Before you go jumping to conclusions, we’re not talking about your early morning bathroom rituals.
“First Flush” is a term we use in the tea world to talk about the first harvest of tea, which usually happens around this time of the month up until the first week of April.
(Two leaves & a bud. Source: flickr)
There are many names for this special time of year. Here are a few:
First Flush (English)
(Pre) Quinn Ming (China)
Sincha (Japan, not to be mistaken with ‘sencha’)
Ujeon (South Korea)
These teas are the first picked in a plant’s harvest season, are highly sought-after and have fresher flavors than the later flushes. Due to its youthful nature, there are properties in it that are highly coveted by tea connoisseurs and health-conscious people alike. It is said to yield the purest and freshest cup of tea.
The first flush is when harvesters pick the delicate and tender two leaves and a bud in the earliest spring growth, lending the teas a more light, floral, fresh, brisk and mildly astringent flavor (i.e. Darjeeling). These teas are generally less oxidized and may appear more greenish in color than typical black teas.
First Flush teas are the freshest and among the most exquisite, hence it’s usually a bit of an investment. If you can get your hands on some premium First Flush tea, it’s best to use it sooner rather than later. Store it in a cool, dark place in an airtight container (not see-through), away from moisture and other pantry items (like spices or coffee) since the flavors can leach into these delicate teas more easily.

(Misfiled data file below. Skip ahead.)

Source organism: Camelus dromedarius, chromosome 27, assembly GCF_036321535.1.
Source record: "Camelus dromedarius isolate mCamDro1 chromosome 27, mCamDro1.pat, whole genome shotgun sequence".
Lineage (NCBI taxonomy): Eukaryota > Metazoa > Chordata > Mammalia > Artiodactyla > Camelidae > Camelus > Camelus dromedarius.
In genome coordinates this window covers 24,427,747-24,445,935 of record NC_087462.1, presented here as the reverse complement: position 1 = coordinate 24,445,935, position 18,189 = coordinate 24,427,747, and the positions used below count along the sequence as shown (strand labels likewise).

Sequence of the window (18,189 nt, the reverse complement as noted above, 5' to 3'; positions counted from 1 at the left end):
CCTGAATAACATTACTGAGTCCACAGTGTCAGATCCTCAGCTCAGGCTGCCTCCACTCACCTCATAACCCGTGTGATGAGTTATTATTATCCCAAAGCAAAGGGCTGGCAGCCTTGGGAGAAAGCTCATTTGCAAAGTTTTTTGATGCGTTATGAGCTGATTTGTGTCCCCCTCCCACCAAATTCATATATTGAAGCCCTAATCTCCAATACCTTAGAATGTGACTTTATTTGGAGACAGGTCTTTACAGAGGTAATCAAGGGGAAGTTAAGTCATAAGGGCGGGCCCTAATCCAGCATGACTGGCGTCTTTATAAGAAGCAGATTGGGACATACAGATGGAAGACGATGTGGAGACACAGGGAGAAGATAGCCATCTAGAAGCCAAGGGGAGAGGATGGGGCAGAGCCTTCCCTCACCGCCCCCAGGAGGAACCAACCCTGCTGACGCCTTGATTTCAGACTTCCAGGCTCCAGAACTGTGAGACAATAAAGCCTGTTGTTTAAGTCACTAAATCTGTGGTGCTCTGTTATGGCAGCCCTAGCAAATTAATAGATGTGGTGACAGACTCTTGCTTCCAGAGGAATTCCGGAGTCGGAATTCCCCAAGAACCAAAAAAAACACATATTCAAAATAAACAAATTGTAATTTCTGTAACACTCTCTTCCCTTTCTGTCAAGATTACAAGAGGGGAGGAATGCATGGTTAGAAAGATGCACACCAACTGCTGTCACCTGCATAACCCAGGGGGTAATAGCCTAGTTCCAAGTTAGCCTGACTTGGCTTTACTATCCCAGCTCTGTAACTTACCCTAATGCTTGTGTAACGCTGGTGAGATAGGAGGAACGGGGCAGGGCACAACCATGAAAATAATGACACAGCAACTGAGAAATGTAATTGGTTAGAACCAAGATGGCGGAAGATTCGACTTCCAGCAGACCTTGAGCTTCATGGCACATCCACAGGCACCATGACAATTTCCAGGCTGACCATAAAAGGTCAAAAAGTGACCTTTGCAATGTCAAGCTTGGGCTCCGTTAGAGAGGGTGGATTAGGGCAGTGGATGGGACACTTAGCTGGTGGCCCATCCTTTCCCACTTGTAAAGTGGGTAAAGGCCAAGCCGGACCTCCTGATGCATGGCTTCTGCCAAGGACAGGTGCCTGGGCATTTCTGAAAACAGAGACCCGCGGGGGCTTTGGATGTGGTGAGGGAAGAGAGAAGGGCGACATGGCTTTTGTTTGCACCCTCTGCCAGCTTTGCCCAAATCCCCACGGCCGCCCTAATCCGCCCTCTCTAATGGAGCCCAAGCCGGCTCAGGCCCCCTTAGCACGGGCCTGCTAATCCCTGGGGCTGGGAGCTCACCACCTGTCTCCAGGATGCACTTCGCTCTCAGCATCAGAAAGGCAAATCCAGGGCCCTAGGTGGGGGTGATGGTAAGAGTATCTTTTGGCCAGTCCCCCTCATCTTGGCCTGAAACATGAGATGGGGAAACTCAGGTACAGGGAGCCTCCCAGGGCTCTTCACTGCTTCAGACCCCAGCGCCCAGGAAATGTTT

Brewing will depend on the region in which the tea was grown and how it was cultivated, harvested and processed. Best to ask your tea expert, who can give you specific instructions on how to brew the perfect cup based on your purchase.
Here are a few pointers to keep in mind:
Use fresh, cold filtered water (spring water is best)
Brew First Flush teas in slightly cooler temperatures and for less time.
So, use water just off the boil and steep it for 2-3 minutes, covered.
Use about a half a teaspoon per 8oz cup.
You can steep it multiple times so don’t discard the tea after first use.